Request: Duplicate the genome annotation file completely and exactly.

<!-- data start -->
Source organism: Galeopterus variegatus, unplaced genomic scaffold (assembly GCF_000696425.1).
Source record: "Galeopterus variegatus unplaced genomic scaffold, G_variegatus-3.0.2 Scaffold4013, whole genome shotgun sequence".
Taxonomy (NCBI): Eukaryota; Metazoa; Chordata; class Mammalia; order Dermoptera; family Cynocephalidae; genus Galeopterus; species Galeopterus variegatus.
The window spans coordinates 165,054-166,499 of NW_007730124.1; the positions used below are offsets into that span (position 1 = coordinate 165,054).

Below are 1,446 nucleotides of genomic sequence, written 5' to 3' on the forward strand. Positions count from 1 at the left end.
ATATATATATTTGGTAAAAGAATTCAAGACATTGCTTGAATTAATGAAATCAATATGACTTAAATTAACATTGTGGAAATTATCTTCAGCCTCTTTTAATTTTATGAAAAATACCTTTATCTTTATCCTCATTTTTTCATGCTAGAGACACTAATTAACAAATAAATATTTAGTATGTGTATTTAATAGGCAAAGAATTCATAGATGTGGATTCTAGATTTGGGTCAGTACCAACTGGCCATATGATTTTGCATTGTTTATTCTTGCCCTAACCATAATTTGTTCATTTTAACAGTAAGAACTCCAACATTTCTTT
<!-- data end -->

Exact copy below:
Source organism: Galeopterus variegatus, unplaced genomic scaffold (assembly GCF_000696425.1).
Source record: "Galeopterus variegatus unplaced genomic scaffold, G_variegatus-3.0.2 Scaffold4013, whole genome shotgun sequence".
Taxonomy (NCBI): Eukaryota; Metazoa; Chordata; class Mammalia; order Dermoptera; family Cynocephalidae; genus Galeopterus; species Galeopterus variegatus.
The window spans coordinates 165,054-166,499 of NW_007730124.1; the positions used below are offsets into that span (position 1 = coordinate 165,054).

Below are 1,446 nucleotides of genomic sequence, written 5' to 3' on the forward strand. Positions count from 1 at the left end.
ATATATATATTTGGTAAAAGAATTCAAGACATTGCTTGAATTAATGAAATCAATATGACTTAAATTAACATTGTGGAAATTATCTTCAGCCTCTTTTAATTTTATGAAAAATACCTTTATCTTTATCCTCATTTTTTCATGCTAGAGACACTAATTAACAAATAAATATTTAGTATGTGTATTTAATAGGCAAAGAATTCATAGATGTGGATTCTAGATTTGGGTCAGTACCAACTGGCCATATGATTTTGCATTGTTTATTCTTGCCCTAACCATAATTTGTTCATTTTAACAGTAAGAACTCCAACATTTCTTT